It’s been quite the time for fast rising pop-punkers Stand Atlantic recently. Having done extraordinarily well off the back of their debut EP Sidewinder, they are being tipped as the next big thing; and when you consider they have toured with the likes of Neck Deep, State Champs et al you can see why. I’ve got a really soft spot for female-fronted pop-punk; the two complement each other so well and lord knows there’s not enough of it out there. So, no pressure with their debut full length then….
We’ve already been treated to Lavender Bones and Lost My Cool which were both impressive singles and set the bar high for the rest of the album. Title track Skinny Dipping is an early stand out song that called for many repeat listens and has all the hallmarks of being a fan favourite: catchy hooks and reminiscent of where Sidewinder left off. However it pains me to say that it feels like the album peaks there and the majority doesn’t quite hit the mark for me.
Tracks like Bullfrog, Speak Low and Cigarette Kiss feel a bit too overproduced for my liking. They’re songs that I don’t think will convert very well on stage with overproduced intros. I’m sure they’ll find a way but they sort of lack the raw grittiness that I prefer, although I have no doubt they will be popular with those who like their pop-punk that little bit more sugar-coated.
Fortunately things pick up with Toothpick; the token ‘acoustic’ track. The choice to go with a clean electric rather than acoustic is a nice alternative from the norm and gives Bonnie Fraser the chance to truly show off her impressive vocals. It breaks up the album nicely and shows a side we haven’t yet seen from them.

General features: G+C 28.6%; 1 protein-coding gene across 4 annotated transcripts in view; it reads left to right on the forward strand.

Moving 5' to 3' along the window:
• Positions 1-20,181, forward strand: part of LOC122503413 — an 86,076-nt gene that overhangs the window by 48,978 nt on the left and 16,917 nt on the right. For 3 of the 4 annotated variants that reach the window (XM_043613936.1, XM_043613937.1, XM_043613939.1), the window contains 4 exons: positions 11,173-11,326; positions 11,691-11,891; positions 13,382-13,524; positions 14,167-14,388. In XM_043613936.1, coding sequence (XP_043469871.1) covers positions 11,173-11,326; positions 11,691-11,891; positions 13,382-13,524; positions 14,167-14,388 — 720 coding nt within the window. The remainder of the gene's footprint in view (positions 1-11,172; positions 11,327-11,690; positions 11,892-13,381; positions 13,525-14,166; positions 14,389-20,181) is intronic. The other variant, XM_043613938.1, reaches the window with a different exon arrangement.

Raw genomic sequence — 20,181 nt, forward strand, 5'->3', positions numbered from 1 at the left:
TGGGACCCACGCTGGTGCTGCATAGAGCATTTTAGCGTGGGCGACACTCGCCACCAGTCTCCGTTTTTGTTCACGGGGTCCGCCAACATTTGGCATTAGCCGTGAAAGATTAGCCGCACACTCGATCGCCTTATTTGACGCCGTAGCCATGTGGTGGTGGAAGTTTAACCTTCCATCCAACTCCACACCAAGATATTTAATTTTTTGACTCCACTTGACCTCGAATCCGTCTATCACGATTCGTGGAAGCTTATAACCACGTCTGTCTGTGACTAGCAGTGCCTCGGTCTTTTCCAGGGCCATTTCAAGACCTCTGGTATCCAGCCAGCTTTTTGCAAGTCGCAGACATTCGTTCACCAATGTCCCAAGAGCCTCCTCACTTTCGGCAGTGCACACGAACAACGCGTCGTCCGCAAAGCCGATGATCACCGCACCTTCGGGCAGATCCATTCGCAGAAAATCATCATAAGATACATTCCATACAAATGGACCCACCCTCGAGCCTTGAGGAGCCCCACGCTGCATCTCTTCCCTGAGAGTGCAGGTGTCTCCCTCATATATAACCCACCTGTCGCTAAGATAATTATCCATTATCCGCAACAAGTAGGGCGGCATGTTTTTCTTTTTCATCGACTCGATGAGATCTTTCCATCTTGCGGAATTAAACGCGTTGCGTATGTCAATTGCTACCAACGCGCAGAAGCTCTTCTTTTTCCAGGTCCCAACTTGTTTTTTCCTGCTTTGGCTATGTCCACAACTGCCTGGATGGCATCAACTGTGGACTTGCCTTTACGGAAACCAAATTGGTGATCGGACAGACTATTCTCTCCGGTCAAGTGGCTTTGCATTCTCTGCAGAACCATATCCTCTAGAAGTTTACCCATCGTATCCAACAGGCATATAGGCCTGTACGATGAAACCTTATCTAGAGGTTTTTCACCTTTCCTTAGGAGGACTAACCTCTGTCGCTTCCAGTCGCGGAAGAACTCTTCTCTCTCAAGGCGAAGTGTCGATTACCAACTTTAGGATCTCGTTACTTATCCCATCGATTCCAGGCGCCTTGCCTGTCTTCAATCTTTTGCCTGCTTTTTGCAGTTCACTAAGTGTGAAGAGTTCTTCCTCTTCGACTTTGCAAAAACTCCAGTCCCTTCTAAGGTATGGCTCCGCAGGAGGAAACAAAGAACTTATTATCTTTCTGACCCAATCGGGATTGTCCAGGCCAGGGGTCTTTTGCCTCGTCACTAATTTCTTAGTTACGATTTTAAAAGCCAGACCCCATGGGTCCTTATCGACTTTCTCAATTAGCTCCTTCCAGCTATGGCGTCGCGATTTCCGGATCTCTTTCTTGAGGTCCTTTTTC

Burn In The Afterthought shows more promise and has some nice chord progression and a big chorus, although following track Clay feels a bit of a filler track even with the addition of Creeper’s Hannah Greenwood. Album closer Roses is more what I was wanting to hear with a hard hitting chorus and palm muted verses. This is what I like about the genre and it’s a bit of a shame there wasn’t more of this throughout the album.
I find myself somewhat frustrated by this album as a whole. The problem is that I’m a 30 year old male and the more sugar-coated brand of pop-punk fails to really strike a chord with me. I like my pop-punk to still have some grit to it but Skinny Dipping leans slightly more towards pop than punk. However, the reality is that actually I don’t really know what I was expecting from this album but in hindsight, it’s exactly the album they needed to put out. There’s nothing particularly groundbreaking here but it’s good at what it sets out to be. There’s some moments of real merit and a brutal honestly about the record throughout. However I feel that those who will really get hyped over this record are probably 10 years my junior. That being said, Stand Atlantic have still created something that will propel them right up there with all the heavyweights on the scene and whilst it’s not quite for me, expect to hear their name a lot more over the next year.